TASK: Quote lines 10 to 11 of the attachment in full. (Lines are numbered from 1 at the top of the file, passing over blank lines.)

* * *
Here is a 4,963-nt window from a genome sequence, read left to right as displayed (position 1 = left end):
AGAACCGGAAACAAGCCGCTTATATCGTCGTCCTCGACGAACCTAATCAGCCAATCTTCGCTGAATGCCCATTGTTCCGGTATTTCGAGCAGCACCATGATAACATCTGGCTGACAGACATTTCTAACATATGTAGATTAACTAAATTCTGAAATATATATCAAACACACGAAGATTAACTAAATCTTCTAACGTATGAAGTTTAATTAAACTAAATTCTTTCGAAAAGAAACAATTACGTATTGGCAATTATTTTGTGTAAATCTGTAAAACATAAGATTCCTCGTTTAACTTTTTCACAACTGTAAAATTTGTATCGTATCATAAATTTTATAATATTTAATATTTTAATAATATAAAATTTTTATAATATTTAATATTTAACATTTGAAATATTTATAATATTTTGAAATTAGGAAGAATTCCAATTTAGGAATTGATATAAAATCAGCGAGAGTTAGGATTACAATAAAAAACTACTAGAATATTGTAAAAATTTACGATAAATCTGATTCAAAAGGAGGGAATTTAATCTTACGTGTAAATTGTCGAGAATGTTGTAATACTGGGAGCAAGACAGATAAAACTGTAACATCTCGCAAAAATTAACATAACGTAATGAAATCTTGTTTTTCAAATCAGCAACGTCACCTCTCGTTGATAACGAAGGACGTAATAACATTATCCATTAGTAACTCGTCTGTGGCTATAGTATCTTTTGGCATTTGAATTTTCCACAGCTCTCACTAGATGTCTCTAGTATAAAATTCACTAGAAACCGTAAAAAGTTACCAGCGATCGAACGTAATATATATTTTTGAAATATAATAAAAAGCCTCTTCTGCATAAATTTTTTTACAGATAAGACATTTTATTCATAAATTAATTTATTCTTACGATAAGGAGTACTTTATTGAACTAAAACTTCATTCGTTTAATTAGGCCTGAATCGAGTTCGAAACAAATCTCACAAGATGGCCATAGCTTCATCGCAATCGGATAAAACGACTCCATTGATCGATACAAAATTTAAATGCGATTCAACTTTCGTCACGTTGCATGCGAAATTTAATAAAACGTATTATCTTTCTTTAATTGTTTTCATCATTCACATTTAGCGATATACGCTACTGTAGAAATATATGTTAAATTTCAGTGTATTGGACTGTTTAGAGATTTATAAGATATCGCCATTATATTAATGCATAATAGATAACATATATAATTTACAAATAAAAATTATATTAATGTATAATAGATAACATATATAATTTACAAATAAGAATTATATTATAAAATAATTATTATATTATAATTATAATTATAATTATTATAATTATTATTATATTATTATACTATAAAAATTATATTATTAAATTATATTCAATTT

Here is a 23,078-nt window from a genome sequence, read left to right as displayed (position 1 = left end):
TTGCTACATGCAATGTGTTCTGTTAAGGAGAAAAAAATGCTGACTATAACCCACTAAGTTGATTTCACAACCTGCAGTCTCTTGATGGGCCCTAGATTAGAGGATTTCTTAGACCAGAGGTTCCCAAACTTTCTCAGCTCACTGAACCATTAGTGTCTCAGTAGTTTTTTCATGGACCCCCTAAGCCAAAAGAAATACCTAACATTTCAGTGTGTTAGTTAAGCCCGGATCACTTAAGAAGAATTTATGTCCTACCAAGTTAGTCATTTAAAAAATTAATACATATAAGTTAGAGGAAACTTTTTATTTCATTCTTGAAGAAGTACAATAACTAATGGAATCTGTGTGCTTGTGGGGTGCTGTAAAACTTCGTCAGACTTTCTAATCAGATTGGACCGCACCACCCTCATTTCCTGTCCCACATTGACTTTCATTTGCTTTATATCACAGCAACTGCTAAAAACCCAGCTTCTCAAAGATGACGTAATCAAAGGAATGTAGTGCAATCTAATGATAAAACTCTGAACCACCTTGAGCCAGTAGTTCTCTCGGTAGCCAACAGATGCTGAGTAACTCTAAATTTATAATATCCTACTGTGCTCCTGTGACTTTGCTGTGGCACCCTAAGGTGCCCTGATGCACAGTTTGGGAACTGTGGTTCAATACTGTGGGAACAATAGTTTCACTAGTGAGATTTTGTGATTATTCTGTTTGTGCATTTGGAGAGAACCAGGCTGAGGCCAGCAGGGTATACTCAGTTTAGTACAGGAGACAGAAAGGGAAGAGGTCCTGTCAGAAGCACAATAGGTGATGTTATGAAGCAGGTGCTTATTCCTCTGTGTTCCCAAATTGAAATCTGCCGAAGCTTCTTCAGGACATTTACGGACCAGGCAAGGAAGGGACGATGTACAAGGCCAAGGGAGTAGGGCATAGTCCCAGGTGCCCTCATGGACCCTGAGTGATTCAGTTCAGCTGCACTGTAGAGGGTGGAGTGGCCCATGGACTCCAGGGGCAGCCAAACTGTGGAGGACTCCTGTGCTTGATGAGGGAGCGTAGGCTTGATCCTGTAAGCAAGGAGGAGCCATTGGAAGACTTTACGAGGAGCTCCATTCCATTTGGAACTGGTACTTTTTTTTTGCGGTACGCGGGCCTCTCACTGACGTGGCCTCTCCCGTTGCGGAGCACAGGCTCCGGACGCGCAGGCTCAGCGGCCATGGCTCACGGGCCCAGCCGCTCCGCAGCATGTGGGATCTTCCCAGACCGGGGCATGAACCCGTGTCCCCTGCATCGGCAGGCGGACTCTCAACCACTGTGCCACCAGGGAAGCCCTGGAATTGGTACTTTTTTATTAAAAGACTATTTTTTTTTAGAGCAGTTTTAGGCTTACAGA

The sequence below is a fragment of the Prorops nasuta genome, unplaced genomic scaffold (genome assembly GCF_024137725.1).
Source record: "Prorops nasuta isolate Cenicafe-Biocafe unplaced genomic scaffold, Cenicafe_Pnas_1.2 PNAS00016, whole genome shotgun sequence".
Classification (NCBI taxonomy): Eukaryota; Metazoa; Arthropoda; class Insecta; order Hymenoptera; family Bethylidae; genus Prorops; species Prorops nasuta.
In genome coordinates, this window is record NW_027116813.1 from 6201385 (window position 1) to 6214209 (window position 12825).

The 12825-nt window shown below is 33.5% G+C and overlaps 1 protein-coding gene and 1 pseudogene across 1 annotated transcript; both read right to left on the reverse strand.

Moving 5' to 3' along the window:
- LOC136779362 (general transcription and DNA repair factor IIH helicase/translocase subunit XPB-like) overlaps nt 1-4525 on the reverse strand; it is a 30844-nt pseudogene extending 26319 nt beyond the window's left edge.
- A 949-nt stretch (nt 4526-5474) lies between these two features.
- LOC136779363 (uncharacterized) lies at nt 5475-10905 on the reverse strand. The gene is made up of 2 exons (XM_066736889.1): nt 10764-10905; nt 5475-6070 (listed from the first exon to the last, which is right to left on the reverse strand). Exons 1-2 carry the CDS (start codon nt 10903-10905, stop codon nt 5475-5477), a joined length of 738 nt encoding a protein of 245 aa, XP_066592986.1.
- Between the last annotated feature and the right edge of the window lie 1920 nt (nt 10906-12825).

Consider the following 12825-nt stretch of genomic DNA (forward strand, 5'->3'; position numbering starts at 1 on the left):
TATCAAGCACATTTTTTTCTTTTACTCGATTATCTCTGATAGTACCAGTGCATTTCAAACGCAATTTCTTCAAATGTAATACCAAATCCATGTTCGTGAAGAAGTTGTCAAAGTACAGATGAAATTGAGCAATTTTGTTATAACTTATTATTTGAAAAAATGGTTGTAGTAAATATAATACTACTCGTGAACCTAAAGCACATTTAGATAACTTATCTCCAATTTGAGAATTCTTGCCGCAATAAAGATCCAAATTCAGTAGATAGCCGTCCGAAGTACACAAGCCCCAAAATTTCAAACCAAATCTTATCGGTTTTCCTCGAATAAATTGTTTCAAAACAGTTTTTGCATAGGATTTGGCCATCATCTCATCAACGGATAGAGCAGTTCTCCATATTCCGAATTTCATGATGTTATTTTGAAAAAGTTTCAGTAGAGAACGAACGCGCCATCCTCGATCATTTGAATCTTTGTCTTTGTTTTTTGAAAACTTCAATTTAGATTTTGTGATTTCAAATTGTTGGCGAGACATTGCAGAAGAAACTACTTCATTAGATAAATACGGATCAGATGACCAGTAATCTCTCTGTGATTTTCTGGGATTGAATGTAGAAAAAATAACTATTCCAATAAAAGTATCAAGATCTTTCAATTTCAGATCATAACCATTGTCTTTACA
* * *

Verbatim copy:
Moving 5' to 3' along the window:
- LOC136779362 (general transcription and DNA repair factor IIH helicase/translocase subunit XPB-like) overlaps nt 1-4525 on the reverse strand; it is a 30844-nt pseudogene extending 26319 nt beyond the window's left edge.